The concluding main stage event at June’s Super Session was a showcase of some of the incredible talent that’s recently been nurtured within the 24 global streams that make up the Creative Destruction Lab (CDL) program. Among those enlisted to speak were the founders of Scispot, a graduating venture of CDL-Seattle’s Computational Health Stream that’s created a tech stack for biotech research and development; and FemTherapeutics, a medical device company personalizing therapeutics in women’s health graduating from CDL-Montreal Artificial Intelligence.

Another venture invited to the main stage was quantum computing company Haiqu. Unlike other streams, applicants being considered for fall admission into the Quantum program travel to Toronto for several weeks between July and August for a bootcamp. That’s where this graduating company’s co-founders, Richard Givhan and Mykola Maksymenko, met last year.

From San Francisco and Ukraine respectively, the pair decided to tackle a problem within quantum together. By Session 3, they had raised US$4 million in funding. “This goal, to make a quantum computer work soon, is the lofty carrot on a stick that we’ve been chasing,” said Givhan, “and in this moment that carrot seems deceptively, deliciously close.”

But the road hasn’t been easy. Onstage, Givhan addressed the challenges his co-founder especially has faced. “I have seen him creating breakthroughs through airstrikes, through power outages,” said Givhan.

Maksymenko then told the audience that the best time to create the future is today. And, with a new team in Waterloo, Haiqu is doing just that: pushing the limits of the current noisy intermediate-scale quantum (NISQ) era by building optimization software that’s enabling quantum applications that were previously impossible.

Sonia Sennik, executive director for CDL, later introduced Sheertex, an alumnus of the CDL-Toronto Prime 2018/19 Stream, as a company with a mission that mentors initially weren’t sure what to do with: create pantyhose that doesn’t rip. After the first session where no one raised their hands, it looked like Sheertex would not be continuing the program. Then, Sennik received an email from a mentor who could not stop thinking about the company that had developed bulletproof pantyhose and Sheertex was invited back. Since then, the company has managed to raise more than US$140 million in capital.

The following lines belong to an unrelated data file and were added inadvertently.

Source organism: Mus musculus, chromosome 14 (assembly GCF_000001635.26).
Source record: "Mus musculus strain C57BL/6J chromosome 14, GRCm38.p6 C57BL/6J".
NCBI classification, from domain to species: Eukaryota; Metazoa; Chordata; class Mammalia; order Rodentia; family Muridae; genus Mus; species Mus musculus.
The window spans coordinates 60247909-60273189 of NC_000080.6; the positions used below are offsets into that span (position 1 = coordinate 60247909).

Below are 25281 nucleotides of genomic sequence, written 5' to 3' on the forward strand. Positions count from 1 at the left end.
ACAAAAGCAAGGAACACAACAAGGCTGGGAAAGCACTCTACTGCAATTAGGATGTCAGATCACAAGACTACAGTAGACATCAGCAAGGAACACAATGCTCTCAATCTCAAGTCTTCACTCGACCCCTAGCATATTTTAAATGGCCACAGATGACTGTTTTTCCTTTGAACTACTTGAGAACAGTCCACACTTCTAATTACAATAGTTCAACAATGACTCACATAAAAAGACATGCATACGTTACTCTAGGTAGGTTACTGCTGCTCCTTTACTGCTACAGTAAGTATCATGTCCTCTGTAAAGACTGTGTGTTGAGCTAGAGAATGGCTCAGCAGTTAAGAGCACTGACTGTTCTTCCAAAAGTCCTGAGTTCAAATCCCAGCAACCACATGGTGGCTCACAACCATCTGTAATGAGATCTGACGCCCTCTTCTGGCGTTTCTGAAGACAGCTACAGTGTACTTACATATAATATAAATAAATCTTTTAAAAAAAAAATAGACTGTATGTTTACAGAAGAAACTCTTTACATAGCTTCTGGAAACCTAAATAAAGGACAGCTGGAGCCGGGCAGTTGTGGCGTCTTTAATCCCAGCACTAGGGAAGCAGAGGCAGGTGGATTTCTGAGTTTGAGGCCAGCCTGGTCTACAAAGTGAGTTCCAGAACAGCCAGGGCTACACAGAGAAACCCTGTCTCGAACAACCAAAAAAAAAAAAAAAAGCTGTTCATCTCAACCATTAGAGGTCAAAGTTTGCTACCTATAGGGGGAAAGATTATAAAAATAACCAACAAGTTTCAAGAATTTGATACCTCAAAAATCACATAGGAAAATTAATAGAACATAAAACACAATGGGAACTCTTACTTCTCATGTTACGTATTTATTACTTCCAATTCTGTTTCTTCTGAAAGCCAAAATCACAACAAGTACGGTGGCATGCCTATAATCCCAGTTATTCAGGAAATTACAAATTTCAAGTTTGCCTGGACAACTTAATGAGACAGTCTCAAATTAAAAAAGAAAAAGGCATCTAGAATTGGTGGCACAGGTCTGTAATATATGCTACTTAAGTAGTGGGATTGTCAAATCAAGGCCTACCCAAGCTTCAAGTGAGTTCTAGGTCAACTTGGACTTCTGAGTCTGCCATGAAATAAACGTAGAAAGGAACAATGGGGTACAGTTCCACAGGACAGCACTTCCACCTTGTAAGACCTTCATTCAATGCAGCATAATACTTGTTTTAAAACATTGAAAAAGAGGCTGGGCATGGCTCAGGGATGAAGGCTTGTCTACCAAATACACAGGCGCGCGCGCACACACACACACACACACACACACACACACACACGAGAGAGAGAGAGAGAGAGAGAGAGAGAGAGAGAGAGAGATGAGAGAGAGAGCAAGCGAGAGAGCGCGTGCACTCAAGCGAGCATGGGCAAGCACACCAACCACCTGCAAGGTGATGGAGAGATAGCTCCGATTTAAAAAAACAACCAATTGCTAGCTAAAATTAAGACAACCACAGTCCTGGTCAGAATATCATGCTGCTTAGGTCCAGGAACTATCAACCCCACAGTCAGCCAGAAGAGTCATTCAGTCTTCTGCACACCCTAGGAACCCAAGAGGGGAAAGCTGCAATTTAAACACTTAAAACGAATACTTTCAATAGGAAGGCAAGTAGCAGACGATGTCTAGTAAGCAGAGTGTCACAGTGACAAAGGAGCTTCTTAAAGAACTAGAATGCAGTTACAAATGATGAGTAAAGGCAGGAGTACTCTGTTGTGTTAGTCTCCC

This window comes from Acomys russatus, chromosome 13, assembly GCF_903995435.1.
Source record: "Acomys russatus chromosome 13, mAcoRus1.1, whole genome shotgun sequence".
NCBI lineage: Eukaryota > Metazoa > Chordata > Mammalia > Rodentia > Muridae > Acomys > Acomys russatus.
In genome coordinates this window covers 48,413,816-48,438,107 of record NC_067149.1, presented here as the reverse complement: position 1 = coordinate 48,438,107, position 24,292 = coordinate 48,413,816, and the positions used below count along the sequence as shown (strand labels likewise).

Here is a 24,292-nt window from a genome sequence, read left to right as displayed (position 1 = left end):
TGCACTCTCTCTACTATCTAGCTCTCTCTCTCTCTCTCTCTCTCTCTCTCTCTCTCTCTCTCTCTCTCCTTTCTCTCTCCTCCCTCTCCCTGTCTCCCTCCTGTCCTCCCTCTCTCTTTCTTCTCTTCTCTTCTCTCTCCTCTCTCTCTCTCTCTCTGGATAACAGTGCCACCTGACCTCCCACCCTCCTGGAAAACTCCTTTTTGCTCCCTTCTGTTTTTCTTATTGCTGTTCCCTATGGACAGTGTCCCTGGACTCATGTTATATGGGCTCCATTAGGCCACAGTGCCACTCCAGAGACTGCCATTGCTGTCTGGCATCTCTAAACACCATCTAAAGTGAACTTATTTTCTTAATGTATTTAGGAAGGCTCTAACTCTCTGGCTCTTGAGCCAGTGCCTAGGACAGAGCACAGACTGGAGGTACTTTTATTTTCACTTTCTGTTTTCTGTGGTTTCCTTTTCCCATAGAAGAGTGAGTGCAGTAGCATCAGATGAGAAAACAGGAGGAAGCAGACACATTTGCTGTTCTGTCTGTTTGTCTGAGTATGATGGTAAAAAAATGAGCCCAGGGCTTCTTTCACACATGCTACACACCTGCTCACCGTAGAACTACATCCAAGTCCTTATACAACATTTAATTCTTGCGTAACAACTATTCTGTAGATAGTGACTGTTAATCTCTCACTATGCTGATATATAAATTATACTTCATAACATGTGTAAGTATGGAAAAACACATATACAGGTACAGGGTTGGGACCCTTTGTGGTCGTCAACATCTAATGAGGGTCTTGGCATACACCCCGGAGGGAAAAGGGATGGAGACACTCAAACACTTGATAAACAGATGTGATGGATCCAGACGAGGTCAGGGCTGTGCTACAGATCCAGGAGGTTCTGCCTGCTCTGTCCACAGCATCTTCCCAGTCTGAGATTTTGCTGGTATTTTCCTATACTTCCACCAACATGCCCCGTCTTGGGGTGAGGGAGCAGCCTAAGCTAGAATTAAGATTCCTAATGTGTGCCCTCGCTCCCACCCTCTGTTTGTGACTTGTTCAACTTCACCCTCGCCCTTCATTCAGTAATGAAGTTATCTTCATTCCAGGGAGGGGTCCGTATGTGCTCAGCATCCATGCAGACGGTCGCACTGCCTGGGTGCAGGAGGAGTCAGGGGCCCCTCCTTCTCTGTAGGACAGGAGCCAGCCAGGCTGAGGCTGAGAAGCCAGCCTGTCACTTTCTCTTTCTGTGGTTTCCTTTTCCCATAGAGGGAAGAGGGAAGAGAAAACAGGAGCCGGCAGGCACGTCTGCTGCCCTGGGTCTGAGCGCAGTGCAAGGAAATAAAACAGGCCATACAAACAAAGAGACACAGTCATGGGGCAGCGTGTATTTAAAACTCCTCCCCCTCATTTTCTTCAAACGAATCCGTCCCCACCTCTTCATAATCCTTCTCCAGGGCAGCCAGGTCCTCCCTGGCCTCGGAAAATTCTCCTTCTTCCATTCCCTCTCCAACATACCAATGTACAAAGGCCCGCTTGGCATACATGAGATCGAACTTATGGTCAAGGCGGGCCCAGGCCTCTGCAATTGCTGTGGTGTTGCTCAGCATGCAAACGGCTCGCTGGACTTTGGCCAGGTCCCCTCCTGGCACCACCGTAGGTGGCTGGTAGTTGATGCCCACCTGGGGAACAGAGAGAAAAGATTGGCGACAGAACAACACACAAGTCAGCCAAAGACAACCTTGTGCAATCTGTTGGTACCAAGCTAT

Katherine Homuth, Sheertex founder and CEO, took to the stage to explain how she made the “controversial” decision to go direct to consumer, which allowed the company to scale quickly and control everything in their value chain. A bet that has paid off each year as costs to produce have dropped three per cent annually.

Today, Sheertex runs the largest knitting manufacturing factory in Canada at 100,000 square feet, and will be tripling in size by the end of this year. And it is no longer just a hosiery brand. The company has developed new technology, software and material with 15 global patents either approved or pending. Now they’re in a position to sell their textile to other manufacturers, much like GORE-TEX does.

Some equally inspiring stories that didn’t get the main stage treatment include that of HIVE Medical, a remote patient monitoring enterprise graduating from CDL-Wisconsin’s Health & Wellness Stream. Founder and CEO Joe Beggs explained how when a CDL mentor raises their hand your company is guaranteed four hours between sessions; but theirs went above and beyond, answering calls and texts.

“As things came up, I was able to tell them in real time,” said Beggs. “They helped me and my team avoid potholes and speed bumps along the way. I think they saved us many months of development — and a lot of worry and rumination.” One mentor even hosted him at their house during a conference. Over the course of the CDL program, HIVE completed a clinical trial, had a patent issued and developed these deep relationships they will carry into the future. “What makes CDL different from other accelerators is the altruistic nature of the mentorship,” said Beggs.

Ryan Meyers, CEO and co-founder of AddGraft Therapeutics, also spoke of the deep support he received, describing his mentors as friends and allies, almost part of his team. Being a founder and entrepreneur can oftentimes feel like you’re fighting in the trenches alone, said Meyers, and having access to a group of seasoned experts gave him a sense of safety — despite all the risks associated with launching a startup. “Having that validation,” he said, “is really great for your mental health.”

This was the second time AddGraft Therapeutics, a cell therapy platform that is building stem cell-based bio factories, had been accepted into CDL’s advanced therapies stream. After not completing the first year, Meyers took the feedback he received and came back better prepared. “Here we are today, as a graduating company that is much better off for trying twice,” he said.

Watch the full mainstage event:

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About Creative Destruction Lab

Creative Destruction Lab (CDL) is a nonprofit organization that delivers an objectives-based program for massively scalable, seed-stage, science- and technology-based companies. Its nine-month program allows founders to learn from experienced entrepreneurs, increasing their likelihood of success. Founded in 2012 by Professor Ajay Agrawal at the University of Toronto’s Rotman School of Management, the program has expanded to 12 sites across six countries: Oxford, Seattle, Paris, Atlanta, Madison, Vancouver, Calgary, Montreal, Halifax, Berlin, and Estonia. Learn more at

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Amarpreet Kaur
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Creative Destruction Lab